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Logical Fallacies

  1. Hasty generalization: Conclusion not logically justified by sufficient or unbiased evidence. 
  2. Post hoc ergo propter hoc: Literally, “after this, therefore because of this.” Just because Event B occurred after Event A does not mean that A necessarily caused B.
  3. Genetic fallacy: Arguing that the origins of a person, object, or institution determine its character, nature, or worth. Like the post hoc fallacy, the genetic fallacy is an error in causal relationships.
  4. Begging the question: Loading the conclusion in the claim. Arguing that “pornography should be banned because it corrupts our youth” is a logical claim. However, saying that “filthy and corrupting pornography should be banned is begging the question: The conclusion that the writer should prove (that pornography corrupts) is assumed in the claim.
  5. Circular argument: A sentence or argument that restates rather than proves.  
  6. Either/or: An oversimplification that reduces alternatives to only two choices, thereby creating a false dilemma. Statements such as “Love it or leave it” attempt to reduce the alternatives to two. If you don’t love your school, your town, or your country, you don’t have to leave: A third choice is to change it and make it better. Proposed solutions frequently have an either/or fallacy.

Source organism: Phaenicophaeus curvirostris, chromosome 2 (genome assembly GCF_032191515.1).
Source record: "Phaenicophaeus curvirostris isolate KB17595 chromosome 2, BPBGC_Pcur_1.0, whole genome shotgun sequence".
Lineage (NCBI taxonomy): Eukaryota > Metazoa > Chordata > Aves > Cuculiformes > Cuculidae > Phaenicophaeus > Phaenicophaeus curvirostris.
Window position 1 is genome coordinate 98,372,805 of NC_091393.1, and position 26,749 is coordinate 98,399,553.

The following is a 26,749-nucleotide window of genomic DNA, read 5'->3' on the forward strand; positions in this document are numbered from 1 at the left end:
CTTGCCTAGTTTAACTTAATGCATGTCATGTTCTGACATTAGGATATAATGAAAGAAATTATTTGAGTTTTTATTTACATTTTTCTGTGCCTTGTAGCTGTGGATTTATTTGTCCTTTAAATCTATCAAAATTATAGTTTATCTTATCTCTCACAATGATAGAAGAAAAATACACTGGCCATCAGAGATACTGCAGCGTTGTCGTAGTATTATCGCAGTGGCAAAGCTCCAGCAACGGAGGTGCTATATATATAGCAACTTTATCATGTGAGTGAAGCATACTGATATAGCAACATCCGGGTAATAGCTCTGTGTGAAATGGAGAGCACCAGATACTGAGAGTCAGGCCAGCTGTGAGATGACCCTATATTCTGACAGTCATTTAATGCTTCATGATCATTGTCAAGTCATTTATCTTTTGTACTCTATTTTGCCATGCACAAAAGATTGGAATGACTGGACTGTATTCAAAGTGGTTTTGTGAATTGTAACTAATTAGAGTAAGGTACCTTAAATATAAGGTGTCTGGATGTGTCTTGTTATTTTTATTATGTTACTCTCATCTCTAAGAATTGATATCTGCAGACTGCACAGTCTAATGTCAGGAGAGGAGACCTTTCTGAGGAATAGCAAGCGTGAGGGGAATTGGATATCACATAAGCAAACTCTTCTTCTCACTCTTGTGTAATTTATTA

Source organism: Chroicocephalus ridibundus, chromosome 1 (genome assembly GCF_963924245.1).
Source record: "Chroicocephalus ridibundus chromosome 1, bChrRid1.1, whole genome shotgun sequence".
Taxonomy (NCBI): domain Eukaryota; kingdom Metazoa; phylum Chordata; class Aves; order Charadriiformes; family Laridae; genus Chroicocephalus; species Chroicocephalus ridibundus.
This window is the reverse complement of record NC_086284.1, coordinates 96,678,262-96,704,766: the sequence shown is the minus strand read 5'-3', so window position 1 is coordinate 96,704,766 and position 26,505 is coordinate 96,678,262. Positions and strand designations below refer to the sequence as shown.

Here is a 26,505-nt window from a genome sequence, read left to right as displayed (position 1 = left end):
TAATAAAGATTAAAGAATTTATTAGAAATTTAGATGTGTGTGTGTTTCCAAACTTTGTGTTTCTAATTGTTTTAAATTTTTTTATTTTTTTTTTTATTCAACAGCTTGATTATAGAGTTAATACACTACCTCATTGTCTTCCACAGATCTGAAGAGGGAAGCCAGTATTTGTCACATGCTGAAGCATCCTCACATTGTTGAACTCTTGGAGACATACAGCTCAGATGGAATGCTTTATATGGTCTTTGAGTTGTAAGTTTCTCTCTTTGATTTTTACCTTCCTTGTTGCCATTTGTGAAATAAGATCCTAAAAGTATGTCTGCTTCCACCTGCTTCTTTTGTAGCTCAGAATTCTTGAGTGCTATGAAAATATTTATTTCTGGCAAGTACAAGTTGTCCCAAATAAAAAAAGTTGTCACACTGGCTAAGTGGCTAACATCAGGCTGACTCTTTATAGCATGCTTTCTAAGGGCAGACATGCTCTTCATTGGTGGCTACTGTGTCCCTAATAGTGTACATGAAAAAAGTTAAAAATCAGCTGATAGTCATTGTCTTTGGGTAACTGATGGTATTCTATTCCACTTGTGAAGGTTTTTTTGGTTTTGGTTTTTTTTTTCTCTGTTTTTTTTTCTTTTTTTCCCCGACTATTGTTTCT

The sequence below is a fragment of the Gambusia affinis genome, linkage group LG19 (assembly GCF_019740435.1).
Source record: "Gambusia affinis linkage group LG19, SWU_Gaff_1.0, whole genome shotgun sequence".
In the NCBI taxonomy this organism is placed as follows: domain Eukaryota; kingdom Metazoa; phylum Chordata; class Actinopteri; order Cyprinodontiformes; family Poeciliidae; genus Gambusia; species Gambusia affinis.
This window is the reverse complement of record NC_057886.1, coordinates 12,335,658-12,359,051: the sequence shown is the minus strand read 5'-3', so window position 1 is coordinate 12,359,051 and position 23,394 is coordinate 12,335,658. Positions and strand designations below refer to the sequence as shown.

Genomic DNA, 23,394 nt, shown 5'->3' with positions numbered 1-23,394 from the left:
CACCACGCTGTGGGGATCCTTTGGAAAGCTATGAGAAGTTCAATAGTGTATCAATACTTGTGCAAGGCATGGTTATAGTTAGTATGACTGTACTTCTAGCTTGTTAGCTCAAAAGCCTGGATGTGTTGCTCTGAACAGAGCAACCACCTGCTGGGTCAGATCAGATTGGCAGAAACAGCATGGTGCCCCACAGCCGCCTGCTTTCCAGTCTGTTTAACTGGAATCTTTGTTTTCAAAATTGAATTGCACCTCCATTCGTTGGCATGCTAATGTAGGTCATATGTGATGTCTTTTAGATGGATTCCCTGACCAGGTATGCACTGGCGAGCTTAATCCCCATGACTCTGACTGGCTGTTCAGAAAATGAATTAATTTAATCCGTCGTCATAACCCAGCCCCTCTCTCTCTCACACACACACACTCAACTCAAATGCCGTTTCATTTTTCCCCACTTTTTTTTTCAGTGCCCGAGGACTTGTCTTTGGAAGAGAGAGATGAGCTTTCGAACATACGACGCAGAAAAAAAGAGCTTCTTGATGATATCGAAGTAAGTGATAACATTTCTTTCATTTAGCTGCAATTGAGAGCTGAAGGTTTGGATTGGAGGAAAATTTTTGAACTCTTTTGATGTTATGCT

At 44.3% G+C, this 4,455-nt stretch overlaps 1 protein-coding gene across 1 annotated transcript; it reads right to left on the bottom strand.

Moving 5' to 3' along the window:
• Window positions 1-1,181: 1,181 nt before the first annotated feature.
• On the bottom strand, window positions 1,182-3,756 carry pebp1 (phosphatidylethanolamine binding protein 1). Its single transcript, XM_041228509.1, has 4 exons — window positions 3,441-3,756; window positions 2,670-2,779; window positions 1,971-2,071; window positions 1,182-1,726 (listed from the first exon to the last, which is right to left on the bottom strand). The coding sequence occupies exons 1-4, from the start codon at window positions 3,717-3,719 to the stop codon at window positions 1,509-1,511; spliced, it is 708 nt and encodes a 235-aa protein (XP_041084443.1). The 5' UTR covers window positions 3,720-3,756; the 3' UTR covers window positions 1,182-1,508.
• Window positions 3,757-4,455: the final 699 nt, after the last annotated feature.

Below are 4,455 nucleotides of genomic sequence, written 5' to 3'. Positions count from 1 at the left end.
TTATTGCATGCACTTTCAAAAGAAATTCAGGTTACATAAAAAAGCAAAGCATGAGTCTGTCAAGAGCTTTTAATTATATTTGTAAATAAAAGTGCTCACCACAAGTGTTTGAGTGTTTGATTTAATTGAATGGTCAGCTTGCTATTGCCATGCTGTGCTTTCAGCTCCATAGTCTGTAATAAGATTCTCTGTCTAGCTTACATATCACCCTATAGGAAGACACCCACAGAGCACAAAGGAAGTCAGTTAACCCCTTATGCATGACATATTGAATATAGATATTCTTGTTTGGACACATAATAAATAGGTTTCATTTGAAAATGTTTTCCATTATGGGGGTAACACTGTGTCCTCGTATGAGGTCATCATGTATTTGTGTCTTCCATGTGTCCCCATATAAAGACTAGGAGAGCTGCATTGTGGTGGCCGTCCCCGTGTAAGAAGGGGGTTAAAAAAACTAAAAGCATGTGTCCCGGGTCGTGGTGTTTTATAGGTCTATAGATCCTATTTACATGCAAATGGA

7. Faulty comparison or analogy: Basing an argument on a comparison of two things, ideas, events, or situations that are similar but not identical. Although comparisons or analogies are often effective in argument, they can hide logical problems. The point is not to avoid comparisons or analogies. Simply make sure that your conclusions are qualified; acknowledge the differences between the two things compared as a well as the similarities.
  8. Ad hominem (literally, “to the man”): An attack on the character of the individual or the opponent rather than his or her actual opinions, arguments, or qualifications.
  9. Ad populum (literally, “to the people”): An emotional appeal to positive concepts (God, mother, country, liberty, democracy, apple pie) or negative concepts (fascism, treason, atheism) rather than a direct discussion of the real issue.
  10. Red herring and straw man: Diversionary tactics designed to avoid confronting the key issue. Red herring refers to the practice of dragging a smelly fish across the trail to divert tracking dogs away from the real quarry. A red herring occurs when writers avoid countering an opposing argument directly. In the straw man diversion, the writer sets up an artificially easy argument to refute in place of the real issue. Avoid red herring and straw man tactics by either refuting an argument directly or acknowledging that it has some merit.
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